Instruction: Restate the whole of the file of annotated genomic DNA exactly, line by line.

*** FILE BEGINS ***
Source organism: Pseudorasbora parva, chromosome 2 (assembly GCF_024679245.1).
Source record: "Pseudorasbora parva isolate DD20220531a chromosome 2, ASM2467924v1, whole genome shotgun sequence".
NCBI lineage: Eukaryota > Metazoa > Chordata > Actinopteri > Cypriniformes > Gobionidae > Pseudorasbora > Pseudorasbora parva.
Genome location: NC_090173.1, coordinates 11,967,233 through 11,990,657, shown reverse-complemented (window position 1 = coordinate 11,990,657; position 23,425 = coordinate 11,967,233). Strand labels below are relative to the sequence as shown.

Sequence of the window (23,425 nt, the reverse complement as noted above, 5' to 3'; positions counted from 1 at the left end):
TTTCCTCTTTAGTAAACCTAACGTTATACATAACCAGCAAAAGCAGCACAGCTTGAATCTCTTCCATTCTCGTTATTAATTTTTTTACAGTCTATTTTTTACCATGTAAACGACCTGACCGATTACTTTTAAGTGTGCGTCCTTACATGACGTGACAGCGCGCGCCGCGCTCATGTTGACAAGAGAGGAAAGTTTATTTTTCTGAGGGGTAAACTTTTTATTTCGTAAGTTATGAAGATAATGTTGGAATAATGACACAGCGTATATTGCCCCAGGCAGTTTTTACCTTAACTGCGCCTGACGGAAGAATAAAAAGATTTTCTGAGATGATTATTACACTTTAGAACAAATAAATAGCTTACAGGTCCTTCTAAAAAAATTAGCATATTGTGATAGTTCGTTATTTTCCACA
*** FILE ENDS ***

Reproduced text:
Source organism: Pseudorasbora parva, chromosome 2 (assembly GCF_024679245.1).
Source record: "Pseudorasbora parva isolate DD20220531a chromosome 2, ASM2467924v1, whole genome shotgun sequence".
NCBI lineage: Eukaryota > Metazoa > Chordata > Actinopteri > Cypriniformes > Gobionidae > Pseudorasbora > Pseudorasbora parva.
Genome location: NC_090173.1, coordinates 11,967,233 through 11,990,657, shown reverse-complemented (window position 1 = coordinate 11,990,657; position 23,425 = coordinate 11,967,233). Strand labels below are relative to the sequence as shown.

Sequence of the window (23,425 nt, the reverse complement as noted above, 5' to 3'; positions counted from 1 at the left end):
TTTCCTCTTTAGTAAACCTAACGTTATACATAACCAGCAAAAGCAGCACAGCTTGAATCTCTTCCATTCTCGTTATTAATTTTTTTACAGTCTATTTTTTACCATGTAAACGACCTGACCGATTACTTTTAAGTGTGCGTCCTTACATGACGTGACAGCGCGCGCCGCGCTCATGTTGACAAGAGAGGAAAGTTTATTTTTCTGAGGGGTAAACTTTTTATTTCGTAAGTTATGAAGATAATGTTGGAATAATGACACAGCGTATATTGCCCCAGGCAGTTTTTACCTTAACTGCGCCTGACGGAAGAATAAAAAGATTTTCTGAGATGATTATTACACTTTAGAACAAATAAATAGCTTACAGGTCCTTCTAAAAAAATTAGCATATTGTGATAGTTCGTTATTTTCCACA